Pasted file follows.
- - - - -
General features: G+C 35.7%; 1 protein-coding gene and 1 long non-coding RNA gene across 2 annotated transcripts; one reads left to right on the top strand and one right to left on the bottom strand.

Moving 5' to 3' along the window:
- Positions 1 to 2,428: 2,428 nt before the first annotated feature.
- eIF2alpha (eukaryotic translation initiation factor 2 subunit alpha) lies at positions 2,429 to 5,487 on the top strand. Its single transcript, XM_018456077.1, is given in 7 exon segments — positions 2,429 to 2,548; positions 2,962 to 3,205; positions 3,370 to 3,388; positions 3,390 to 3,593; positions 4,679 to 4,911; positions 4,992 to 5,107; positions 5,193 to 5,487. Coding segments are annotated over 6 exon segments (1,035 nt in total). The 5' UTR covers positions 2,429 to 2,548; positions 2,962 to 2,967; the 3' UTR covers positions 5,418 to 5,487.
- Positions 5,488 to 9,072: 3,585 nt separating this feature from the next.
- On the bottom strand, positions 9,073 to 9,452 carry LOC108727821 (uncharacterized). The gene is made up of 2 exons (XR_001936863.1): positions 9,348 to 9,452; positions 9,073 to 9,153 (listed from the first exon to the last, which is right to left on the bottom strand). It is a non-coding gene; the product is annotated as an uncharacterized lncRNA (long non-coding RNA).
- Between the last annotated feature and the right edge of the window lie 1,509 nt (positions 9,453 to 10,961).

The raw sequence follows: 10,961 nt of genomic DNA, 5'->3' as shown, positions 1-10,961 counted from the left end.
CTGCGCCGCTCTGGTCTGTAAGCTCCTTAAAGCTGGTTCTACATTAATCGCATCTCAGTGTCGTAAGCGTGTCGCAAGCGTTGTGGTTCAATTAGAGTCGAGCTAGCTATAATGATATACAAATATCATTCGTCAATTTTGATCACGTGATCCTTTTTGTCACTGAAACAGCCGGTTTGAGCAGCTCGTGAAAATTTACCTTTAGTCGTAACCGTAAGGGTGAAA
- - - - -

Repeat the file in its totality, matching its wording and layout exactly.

General features: G+C 35.7%; 1 protein-coding gene and 1 long non-coding RNA gene across 2 annotated transcripts; one reads left to right on the top strand and one right to left on the bottom strand.

Moving 5' to 3' along the window:
- Positions 1 to 2,428: 2,428 nt before the first annotated feature.
- eIF2alpha (eukaryotic translation initiation factor 2 subunit alpha) lies at positions 2,429 to 5,487 on the top strand. Its single transcript, XM_018456077.1, is given in 7 exon segments — positions 2,429 to 2,548; positions 2,962 to 3,205; positions 3,370 to 3,388; positions 3,390 to 3,593; positions 4,679 to 4,911; positions 4,992 to 5,107; positions 5,193 to 5,487. Coding segments are annotated over 6 exon segments (1,035 nt in total). The 5' UTR covers positions 2,429 to 2,548; positions 2,962 to 2,967; the 3' UTR covers positions 5,418 to 5,487.
- Positions 5,488 to 9,072: 3,585 nt separating this feature from the next.
- On the bottom strand, positions 9,073 to 9,452 carry LOC108727821 (uncharacterized). The gene is made up of 2 exons (XR_001936863.1): positions 9,348 to 9,452; positions 9,073 to 9,153 (listed from the first exon to the last, which is right to left on the bottom strand). It is a non-coding gene; the product is annotated as an uncharacterized lncRNA (long non-coding RNA).
- Between the last annotated feature and the right edge of the window lie 1,509 nt (positions 9,453 to 10,961).

The raw sequence follows: 10,961 nt of genomic DNA, 5'->3' as shown, positions 1-10,961 counted from the left end.
CTGCGCCGCTCTGGTCTGTAAGCTCCTTAAAGCTGGTTCTACATTAATCGCATCTCAGTGTCGTAAGCGTGTCGCAAGCGTTGTGGTTCAATTAGAGTCGAGCTAGCTATAATGATATACAAATATCATTCGTCAATTTTGATCACGTGATCCTTTTTGTCACTGAAACAGCCGGTTTGAGCAGCTCGTGAAAATTTACCTTTAGTCGTAACCGTAAGGGTGAAA